There have many complaints, emanating not least from the White House, about "fake news" in the political arena. I noticed the term recently arising in connection with the coronavirus.
The charity, Christian Aid, has set out to expose misinformation about the virus.
In an article earlier this month entitled, 'Coronavirus fake news: How Christian Aid is tackling it', the charity cites some examples: 'Injecting disinfectant into the body might kill coronavirus'; 'coronavirus only affects white people'; ginger, garlic and even alcohol can 'prevent or cure coronavirus'.
Examples of the charity's efforts to combat misinformation were given from Nigeria, Bangladesh, Nepal and Myanmar, including
Fake news about coronavirus has been surprisingly widespread.
In June, the BBC reported that according to the Centre for Countering Digital Hate, some 649 posts "were reported to Facebook and Twitter, including false cures, anti-vaccination propaganda and conspiracy theories around 5G".
Facebook said: "During March and April we placed warning labels on around 90 million pieces of content related to Covid-19 and these labels stopped people viewing the original content 95% of the time."
Twitter commented that it was prioritising the removal of Covid-19 content "when it has a call to action that could potentially cause harm", with the organisation's automated systems having challenged "more than 4.3 million accounts which were targeting discussions around Covid-19 with spammy or manipulative behaviours".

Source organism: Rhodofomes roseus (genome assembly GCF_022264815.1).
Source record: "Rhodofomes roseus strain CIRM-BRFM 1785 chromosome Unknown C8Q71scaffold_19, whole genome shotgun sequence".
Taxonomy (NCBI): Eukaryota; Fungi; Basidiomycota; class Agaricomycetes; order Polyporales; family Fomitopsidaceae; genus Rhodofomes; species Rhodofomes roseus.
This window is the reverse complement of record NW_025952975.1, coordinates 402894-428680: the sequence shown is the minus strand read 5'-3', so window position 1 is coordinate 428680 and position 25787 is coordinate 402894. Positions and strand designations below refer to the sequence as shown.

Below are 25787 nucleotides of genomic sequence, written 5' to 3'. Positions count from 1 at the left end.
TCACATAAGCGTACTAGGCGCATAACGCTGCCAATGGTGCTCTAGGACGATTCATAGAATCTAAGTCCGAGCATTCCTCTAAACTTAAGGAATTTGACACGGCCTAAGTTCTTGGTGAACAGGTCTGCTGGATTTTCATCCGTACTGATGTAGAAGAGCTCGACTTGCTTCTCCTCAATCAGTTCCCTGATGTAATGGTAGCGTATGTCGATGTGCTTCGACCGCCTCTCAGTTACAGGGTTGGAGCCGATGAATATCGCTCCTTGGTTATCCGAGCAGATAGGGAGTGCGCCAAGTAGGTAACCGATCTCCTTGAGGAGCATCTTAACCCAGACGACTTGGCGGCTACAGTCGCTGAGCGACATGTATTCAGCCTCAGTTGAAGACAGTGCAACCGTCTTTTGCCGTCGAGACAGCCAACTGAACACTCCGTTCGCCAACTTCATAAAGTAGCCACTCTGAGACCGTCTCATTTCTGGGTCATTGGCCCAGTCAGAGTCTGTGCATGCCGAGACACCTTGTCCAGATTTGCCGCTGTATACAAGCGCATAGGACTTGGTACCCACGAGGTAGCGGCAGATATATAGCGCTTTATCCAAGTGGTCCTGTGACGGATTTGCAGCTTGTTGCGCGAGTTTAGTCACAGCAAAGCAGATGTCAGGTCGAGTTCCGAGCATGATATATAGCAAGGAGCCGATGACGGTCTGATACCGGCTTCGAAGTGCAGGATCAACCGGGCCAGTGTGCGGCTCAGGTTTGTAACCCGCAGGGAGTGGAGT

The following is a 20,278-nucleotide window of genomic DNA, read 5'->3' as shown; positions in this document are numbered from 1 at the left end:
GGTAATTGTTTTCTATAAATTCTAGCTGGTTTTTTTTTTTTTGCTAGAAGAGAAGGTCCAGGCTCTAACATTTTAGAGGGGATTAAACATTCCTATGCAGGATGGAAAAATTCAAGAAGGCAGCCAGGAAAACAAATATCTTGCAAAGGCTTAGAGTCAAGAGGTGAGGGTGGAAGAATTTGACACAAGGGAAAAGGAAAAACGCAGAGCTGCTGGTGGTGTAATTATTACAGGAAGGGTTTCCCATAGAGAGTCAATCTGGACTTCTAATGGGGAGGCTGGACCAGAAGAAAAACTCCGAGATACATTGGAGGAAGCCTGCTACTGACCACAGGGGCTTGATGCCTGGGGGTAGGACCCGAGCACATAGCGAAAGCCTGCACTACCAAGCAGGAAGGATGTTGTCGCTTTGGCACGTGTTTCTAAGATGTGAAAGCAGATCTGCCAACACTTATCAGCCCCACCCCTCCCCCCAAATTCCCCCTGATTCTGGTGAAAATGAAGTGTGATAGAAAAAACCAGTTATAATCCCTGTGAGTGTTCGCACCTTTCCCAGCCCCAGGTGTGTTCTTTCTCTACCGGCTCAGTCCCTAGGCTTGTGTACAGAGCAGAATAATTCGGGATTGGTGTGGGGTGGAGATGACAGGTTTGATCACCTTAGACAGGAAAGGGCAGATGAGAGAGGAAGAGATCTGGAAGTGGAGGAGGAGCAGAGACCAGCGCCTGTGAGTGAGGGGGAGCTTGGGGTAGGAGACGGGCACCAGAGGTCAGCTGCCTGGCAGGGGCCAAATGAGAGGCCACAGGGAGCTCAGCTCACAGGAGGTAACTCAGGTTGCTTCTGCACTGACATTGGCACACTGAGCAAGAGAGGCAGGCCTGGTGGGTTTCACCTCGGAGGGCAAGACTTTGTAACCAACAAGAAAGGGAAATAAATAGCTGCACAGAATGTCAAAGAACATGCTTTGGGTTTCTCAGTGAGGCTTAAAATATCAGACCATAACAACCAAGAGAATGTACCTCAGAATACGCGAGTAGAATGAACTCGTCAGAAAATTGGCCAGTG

There have also been reports of various scams, such a providing false online maps of coronavirus infections which in fact, once clicked on, install malicious programs of people's computers, or offering counterfeit protection equipment.
Then again, there have been people making bogus phone calls, luring the unsuspecting into giving banking details.
Stormont health minister Robin Swann said last month that his department's medicines regulatory group had been made aware of "fake medicine" for the treatment of Covid-19 having been illegally imported into Northern Ireland.
Mr Swann added: "I urge the public not to be fooled by online offers for medical products."
At the same time, chief medical officer Dr Michael McBride described the risk to the public due to unlicensed medicines as "significant" and urged the public to be vigilant.
What all of this says to me is that, very sadly, there are many unscrupulous people who will stoop so low as to try to take advantage of the vulnerable in these extremely difficult circumstances.
The contrast with the many, many people who have put their own lives on the line in order to care for the sick is stark.
One is reminded of the words in the Gospel of John "This is the verdict: Light has come into the world, but people loved darkness instead of light because their deeds were evil." (John 3: 19)
May people everywhere be moved, not to harm or take advantage of others in the midst of this pandemic, but truly to care for others.
Canon Ian Ellis is rector of St John's, Newcastle, and a former editor of The Church of Ireland Gazette